Results: Bar is the most represented category, followed by pizzeria, take-away and self-service and kebab shop in the same extent. The establishments are most widespread in the town Centre area.

Comparing our data with those collected in 2002, the percentage of take-away and kebab shops amongst all the establishments increased from 1.6% to 12.6%.

Conclusions: Continuing nutrition education programs should be planned and supported by alternative dietary proposals comparable both in price and in fast service, but based on dietary habits characterized by healthy foods, typical of the Mediterranean diet.

Keywords: Mediterranean diet; Counter service establishments; Fast-food diet
Introduction
Italian eating habits are being substituted by "globalized" habits: eating fast, nearly in record time, consuming cheaper meals, are associated with modern lifestyle.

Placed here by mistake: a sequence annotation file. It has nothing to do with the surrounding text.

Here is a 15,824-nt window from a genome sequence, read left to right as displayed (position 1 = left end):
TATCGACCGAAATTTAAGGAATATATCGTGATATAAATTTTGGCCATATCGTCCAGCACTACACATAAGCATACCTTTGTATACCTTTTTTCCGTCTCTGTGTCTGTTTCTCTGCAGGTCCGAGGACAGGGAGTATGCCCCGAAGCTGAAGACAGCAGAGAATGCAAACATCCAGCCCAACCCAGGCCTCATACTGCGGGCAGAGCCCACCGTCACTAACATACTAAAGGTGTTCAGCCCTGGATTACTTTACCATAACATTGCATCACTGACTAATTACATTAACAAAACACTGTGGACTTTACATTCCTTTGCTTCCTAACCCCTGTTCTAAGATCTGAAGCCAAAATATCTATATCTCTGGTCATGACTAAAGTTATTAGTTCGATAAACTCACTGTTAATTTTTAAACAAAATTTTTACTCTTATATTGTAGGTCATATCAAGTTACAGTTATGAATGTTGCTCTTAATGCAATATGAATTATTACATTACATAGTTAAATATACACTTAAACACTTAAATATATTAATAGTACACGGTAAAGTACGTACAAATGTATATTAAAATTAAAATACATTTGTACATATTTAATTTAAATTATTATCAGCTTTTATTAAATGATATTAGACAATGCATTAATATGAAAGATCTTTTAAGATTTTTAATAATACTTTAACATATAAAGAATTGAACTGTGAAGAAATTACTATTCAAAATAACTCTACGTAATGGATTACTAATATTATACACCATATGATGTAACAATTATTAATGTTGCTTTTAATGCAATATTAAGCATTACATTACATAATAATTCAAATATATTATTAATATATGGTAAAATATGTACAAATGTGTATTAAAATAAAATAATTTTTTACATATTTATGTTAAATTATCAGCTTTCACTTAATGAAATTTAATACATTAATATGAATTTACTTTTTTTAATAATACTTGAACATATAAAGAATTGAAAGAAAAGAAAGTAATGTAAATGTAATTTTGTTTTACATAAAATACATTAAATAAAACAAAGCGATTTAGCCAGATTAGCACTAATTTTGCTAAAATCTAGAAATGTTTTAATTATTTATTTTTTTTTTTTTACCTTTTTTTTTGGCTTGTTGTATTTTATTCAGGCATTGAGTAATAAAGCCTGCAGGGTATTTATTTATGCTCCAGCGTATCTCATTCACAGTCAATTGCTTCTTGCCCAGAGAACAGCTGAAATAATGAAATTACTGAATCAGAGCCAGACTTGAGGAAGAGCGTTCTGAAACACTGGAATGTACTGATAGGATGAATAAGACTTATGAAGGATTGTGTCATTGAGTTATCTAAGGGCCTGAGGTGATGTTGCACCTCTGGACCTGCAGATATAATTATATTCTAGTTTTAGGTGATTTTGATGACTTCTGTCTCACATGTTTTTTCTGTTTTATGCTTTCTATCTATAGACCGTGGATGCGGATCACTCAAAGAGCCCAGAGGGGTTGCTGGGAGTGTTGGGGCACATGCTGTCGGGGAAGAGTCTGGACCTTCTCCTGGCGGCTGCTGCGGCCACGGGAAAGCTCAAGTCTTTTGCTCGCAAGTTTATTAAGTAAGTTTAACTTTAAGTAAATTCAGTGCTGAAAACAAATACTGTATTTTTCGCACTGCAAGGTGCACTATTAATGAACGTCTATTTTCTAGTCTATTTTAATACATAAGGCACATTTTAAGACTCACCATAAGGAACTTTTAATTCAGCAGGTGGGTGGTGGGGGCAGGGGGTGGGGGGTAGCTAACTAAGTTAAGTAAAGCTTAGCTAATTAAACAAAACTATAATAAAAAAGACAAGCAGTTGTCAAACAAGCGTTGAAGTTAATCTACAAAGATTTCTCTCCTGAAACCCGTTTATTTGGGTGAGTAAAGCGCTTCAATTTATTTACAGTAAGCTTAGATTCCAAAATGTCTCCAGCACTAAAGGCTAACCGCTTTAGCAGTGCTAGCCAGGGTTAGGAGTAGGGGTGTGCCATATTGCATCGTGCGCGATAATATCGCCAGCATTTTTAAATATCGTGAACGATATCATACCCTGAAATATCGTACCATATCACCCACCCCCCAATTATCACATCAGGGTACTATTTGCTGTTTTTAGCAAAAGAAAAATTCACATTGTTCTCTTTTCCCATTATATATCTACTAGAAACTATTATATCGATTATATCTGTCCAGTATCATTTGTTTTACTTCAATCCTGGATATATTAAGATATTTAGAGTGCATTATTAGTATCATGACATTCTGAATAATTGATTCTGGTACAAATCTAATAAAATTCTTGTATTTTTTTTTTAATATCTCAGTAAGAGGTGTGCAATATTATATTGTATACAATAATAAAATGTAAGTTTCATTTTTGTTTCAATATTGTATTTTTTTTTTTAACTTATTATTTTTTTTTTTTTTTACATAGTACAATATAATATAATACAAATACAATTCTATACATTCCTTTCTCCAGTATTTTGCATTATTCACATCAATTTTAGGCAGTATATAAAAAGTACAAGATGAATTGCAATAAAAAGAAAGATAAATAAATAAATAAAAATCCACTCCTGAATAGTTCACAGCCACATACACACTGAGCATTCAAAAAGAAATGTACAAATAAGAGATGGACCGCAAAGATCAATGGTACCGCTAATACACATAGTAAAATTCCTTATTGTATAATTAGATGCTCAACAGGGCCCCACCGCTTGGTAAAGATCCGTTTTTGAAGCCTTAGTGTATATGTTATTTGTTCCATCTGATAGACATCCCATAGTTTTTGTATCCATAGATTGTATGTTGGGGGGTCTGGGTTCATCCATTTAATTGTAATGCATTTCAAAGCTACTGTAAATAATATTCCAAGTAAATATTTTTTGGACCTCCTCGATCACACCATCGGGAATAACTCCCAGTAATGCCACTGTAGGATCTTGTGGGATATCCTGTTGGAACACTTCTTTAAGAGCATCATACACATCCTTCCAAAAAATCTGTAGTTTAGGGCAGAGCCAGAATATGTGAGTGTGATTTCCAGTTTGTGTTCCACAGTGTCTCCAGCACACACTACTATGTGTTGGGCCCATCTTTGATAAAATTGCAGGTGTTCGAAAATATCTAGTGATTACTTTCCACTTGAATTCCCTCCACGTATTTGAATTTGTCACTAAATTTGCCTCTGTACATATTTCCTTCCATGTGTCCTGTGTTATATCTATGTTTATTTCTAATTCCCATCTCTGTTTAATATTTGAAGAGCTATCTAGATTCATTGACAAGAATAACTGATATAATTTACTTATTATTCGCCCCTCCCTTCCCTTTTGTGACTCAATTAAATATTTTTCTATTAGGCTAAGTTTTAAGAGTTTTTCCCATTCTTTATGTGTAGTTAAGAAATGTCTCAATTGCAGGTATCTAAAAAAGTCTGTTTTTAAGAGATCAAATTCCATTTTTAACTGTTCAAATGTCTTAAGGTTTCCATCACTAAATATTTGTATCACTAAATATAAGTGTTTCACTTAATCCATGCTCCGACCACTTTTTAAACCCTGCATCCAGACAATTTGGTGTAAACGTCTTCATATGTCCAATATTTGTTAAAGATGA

The frantic rhythm of the current working style with its short lunch breaks, and changes in the traditional family model through which the Italian family, as in other Western countries,has been replaced by different situations (lone-parent families, couples with no children and singles, above all), are the factors that underlie this change in dietary habits[1].

The availability of a wide range of prepared foods is a useful aid for people who have neither time nor desire to spend a long time cooking: the last few years in Italy have seen a progressive growth in consumption of ready-to-eat foods, pre-cooked food items and partially prepared food products [2]. Indeed, the amount of time available for lunch is squeezed in amongst other daily work and family engagements [3].